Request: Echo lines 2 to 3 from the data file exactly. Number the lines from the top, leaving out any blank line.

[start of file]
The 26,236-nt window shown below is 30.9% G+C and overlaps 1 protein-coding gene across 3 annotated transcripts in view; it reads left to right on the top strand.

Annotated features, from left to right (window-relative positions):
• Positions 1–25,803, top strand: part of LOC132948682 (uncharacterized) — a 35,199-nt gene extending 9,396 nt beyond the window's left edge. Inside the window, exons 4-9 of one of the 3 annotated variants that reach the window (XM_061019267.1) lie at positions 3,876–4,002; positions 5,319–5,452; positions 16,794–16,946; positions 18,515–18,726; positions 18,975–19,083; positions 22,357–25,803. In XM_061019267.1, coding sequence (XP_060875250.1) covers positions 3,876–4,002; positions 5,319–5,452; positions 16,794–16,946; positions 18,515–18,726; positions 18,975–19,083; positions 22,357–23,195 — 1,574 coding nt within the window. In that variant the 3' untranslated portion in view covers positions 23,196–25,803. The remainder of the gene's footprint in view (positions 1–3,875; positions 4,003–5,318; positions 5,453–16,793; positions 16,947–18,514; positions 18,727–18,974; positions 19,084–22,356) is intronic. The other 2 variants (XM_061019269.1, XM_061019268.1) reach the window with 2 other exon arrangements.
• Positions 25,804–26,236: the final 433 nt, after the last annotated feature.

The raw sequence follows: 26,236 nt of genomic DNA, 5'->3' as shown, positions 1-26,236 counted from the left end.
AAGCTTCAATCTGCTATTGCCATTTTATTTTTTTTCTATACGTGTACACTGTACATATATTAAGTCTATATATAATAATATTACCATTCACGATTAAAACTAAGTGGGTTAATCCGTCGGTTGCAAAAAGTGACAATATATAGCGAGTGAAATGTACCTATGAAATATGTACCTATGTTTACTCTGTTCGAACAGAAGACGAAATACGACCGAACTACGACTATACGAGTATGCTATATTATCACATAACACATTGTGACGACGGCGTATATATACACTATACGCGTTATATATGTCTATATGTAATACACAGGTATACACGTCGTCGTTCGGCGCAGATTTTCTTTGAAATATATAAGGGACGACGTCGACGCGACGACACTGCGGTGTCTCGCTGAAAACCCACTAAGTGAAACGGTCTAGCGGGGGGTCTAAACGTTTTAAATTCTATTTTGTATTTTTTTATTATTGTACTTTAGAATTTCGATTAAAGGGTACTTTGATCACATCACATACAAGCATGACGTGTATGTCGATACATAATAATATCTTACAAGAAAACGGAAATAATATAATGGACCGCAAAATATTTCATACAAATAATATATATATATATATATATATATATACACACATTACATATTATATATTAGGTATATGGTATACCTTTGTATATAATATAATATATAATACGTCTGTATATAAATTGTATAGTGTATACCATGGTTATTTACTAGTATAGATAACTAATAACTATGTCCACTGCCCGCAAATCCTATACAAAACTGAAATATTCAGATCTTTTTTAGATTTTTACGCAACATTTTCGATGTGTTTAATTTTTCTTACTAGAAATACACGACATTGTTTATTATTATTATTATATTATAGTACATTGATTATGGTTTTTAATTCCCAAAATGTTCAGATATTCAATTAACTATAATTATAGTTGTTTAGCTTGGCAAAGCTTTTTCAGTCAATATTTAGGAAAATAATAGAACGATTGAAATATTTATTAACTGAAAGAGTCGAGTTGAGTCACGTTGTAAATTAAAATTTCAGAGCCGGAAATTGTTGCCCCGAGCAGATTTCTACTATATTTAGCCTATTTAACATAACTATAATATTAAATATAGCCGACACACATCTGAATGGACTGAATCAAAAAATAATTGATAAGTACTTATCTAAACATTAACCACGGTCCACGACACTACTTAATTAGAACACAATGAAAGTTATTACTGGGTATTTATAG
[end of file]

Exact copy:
Annotated features, from left to right (window-relative positions):
• Positions 1–25,803, top strand: part of LOC132948682 (uncharacterized) — a 35,199-nt gene extending 9,396 nt beyond the window's left edge. Inside the window, exons 4-9 of one of the 3 annotated variants that reach the window (XM_061019267.1) lie at positions 3,876–4,002; positions 5,319–5,452; positions 16,794–16,946; positions 18,515–18,726; positions 18,975–19,083; positions 22,357–25,803. In XM_061019267.1, coding sequence (XP_060875250.1) covers positions 3,876–4,002; positions 5,319–5,452; positions 16,794–16,946; positions 18,515–18,726; positions 18,975–19,083; positions 22,357–23,195 — 1,574 coding nt within the window. In that variant the 3' untranslated portion in view covers positions 23,196–25,803. The remainder of the gene's footprint in view (positions 1–3,875; positions 4,003–5,318; positions 5,453–16,793; positions 16,947–18,514; positions 18,727–18,974; positions 19,084–22,356) is intronic. The other 2 variants (XM_061019269.1, XM_061019268.1) reach the window with 2 other exon arrangements.